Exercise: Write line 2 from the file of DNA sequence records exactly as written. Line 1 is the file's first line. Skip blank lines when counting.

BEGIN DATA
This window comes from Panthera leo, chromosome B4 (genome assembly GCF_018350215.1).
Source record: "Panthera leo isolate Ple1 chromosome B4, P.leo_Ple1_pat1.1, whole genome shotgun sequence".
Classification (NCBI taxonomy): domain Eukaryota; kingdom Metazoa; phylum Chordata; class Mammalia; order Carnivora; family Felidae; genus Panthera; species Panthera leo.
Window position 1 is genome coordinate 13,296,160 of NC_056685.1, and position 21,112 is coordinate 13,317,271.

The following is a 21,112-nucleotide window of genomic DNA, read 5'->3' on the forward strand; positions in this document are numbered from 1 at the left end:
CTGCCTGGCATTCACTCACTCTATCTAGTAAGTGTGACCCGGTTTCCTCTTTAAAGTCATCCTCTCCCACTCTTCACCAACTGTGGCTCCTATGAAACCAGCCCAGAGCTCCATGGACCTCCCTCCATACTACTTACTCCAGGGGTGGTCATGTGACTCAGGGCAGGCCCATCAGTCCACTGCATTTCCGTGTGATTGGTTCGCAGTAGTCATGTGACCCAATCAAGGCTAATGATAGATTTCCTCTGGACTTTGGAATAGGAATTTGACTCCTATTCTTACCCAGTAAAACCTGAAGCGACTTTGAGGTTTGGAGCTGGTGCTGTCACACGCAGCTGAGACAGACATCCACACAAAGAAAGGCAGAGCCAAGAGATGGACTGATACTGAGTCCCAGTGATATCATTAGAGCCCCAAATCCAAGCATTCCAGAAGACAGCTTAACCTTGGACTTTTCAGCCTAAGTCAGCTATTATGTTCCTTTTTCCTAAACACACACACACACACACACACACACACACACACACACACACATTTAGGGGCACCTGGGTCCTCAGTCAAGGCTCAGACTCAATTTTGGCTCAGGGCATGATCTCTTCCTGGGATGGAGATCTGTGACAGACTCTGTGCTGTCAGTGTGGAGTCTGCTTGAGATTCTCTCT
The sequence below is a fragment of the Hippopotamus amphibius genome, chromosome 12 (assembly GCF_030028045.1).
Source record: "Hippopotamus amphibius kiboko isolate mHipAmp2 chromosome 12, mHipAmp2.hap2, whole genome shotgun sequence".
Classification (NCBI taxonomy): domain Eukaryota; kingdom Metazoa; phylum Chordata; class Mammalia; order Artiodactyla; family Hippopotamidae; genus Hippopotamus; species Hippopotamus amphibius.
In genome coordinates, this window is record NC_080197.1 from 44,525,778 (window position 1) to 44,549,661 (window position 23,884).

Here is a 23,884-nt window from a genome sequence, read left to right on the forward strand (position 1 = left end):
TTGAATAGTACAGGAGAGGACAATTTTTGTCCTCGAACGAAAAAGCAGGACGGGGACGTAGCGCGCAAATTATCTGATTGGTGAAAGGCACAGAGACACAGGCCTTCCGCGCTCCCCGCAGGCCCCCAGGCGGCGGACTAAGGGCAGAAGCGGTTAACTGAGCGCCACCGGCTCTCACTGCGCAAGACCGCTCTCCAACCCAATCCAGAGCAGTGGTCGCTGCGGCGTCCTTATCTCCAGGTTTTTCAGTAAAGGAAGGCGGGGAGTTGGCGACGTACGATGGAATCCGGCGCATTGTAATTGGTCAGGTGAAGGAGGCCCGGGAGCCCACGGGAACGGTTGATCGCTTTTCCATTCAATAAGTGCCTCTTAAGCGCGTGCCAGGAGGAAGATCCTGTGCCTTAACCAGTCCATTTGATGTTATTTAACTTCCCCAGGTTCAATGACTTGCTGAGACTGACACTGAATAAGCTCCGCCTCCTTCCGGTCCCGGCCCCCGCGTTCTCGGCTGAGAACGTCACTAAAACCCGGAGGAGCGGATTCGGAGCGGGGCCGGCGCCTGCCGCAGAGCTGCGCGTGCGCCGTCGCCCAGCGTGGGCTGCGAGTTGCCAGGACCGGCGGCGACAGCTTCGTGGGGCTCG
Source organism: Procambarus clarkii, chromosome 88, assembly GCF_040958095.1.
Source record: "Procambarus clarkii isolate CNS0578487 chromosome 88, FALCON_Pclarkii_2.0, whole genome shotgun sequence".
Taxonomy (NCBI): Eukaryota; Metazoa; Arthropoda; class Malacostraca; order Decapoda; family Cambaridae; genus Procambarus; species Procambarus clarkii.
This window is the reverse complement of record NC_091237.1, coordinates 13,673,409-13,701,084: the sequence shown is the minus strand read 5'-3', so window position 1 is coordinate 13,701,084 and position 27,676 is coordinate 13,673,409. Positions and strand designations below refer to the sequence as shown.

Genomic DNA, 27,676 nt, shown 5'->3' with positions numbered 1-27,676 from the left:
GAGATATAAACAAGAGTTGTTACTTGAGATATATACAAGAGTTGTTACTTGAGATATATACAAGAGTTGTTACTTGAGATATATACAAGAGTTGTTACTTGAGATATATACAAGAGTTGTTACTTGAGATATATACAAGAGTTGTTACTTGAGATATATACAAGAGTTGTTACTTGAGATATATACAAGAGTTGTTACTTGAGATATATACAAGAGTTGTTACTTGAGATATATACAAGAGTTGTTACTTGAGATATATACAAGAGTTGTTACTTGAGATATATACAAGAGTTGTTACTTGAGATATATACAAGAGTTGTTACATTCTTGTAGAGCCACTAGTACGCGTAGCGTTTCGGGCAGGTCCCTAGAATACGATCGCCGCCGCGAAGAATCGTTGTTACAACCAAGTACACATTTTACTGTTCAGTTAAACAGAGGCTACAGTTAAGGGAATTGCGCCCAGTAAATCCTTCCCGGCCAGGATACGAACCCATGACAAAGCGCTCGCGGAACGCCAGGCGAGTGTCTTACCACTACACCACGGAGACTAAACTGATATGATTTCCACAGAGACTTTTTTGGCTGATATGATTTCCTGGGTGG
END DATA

Source record: "Panthera leo isolate Ple1 chromosome B4, P.leo_Ple1_pat1.1, whole genome shotgun sequence".